The big prizes may have gone to old favorites, U2, to young New York singer Alicia Keys and to depression-era blue grass music, but perhaps it was words rather than music that may linger in the memory from the 44th Grammys ceremony in Los Angeles.
Michael Greene, president of the National Academy of Recording Arts and Sciences, whose 13,000 voting members chose the winners, used the occasion to launch a broadside against internet piracy, which he described as "a life and death issue" for the music business.
In a controversial address, Greene claimed that "the most insidious virus" of piracy was now out of control on a "world wide web of theft and indifference." He warned that many artists, including the newer ones, were in immediate danger of being "marginalized out of business." Some members of the audience booed him but there was applause as he called for government help to stamp out international piracy. Another war seems in the offing.
The main business of the evening, however, belonged to U2 who walked off with the record of the year for Walk On and gave a series of rambling acceptance speeches for their four Grammys until drowned out by the orchestra.
Singer Bono told a friendly Staples Center crowd that it was a relief to win after being nominated for eight awards. "Being Irish, if you got eight nominations and no awards, they wouldn't let you back in the country," he said. "So this is a public safety issue."
The young chanteuse Alicia Keys was the big solo winner of the night, winning both the best new artist and the song of the year awards. She was finally rendered speechless when she won the latter award with Fallin', one of her five Grammys.
But perhaps the most surprising triumph came for those behind the album that accompanied the Coen brothers' film, O Brother Where Art Thou?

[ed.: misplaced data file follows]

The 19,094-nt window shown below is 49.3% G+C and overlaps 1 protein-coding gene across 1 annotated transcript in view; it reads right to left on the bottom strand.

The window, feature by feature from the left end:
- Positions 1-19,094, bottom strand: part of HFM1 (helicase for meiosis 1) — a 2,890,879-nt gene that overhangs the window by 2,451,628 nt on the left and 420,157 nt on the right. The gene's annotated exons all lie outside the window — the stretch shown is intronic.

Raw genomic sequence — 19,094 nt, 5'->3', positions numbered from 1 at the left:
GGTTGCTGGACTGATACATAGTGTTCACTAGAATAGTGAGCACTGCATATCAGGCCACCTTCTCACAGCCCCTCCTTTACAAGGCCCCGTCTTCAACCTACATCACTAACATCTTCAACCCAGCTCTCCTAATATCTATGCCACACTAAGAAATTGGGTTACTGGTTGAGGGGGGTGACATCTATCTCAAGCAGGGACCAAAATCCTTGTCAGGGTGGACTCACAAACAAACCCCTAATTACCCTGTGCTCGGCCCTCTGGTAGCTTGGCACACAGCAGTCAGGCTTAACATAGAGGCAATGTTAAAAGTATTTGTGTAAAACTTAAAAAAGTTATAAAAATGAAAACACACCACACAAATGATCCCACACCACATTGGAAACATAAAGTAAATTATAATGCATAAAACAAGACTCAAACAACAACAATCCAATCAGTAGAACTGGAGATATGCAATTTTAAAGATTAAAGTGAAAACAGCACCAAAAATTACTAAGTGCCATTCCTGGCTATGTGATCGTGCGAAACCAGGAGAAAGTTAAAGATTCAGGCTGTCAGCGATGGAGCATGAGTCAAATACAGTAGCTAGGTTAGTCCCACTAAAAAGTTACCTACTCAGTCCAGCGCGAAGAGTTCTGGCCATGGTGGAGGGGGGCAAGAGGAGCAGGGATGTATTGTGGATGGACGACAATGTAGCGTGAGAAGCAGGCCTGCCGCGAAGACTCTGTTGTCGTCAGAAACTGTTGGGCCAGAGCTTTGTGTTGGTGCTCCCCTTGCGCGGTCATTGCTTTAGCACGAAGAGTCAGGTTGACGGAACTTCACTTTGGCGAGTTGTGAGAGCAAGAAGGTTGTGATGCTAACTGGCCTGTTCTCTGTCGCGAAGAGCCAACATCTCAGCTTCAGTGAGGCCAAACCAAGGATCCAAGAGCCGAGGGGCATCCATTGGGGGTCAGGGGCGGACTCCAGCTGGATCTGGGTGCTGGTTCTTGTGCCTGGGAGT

They took five Grammys, including the album of the year, for which they beat both U2 and Bob Dylan. The 75-year-old banjo picker Ralph Stanley won the male country vocal for O Death, a song from the album, his first Grammy. Producer T Bone Burnett saw the awards as a triumph as many country stations have ignored the album.
There was success for British act Sade who won the best pop vocal album with Lovers Rock, for Fatboy Slim with best short form video for Weapon of Choice, and, perhaps most spectacularly, for Sir Colin Davis and the London Symphony Orchestra who won both the classical album and opera album categories with Berlioz's Les Troyens.
Eric Clapton won the best pop instrumental performance for Reptile, and Jeff Beck the rock instrumental performance for Dirty Mind.
OutKast were the main winners in the rap categories, with Stankonia winning best album and Jackson winning the best performance award.
Lenny Kravitz won a fourth consecutive Grammy for male rock vocal, beating Eric Clapton and also Bob Dylan, though he picked up the Folk award.
In the spoken word awards, George Carlin won the comedy album prize and Quincy Jones the album category with Q, his autobiography.
There were also wins for some names who might not immediately be associated with the event: Mel Brooks won two awards for his hit musical The Producers and novelist Walter Mosley shared the album notes Grammy for his sleeve notes to Richard Pryor's compilation album.
As with all public events in the US these days, echoes of Sept. 11 were never far away.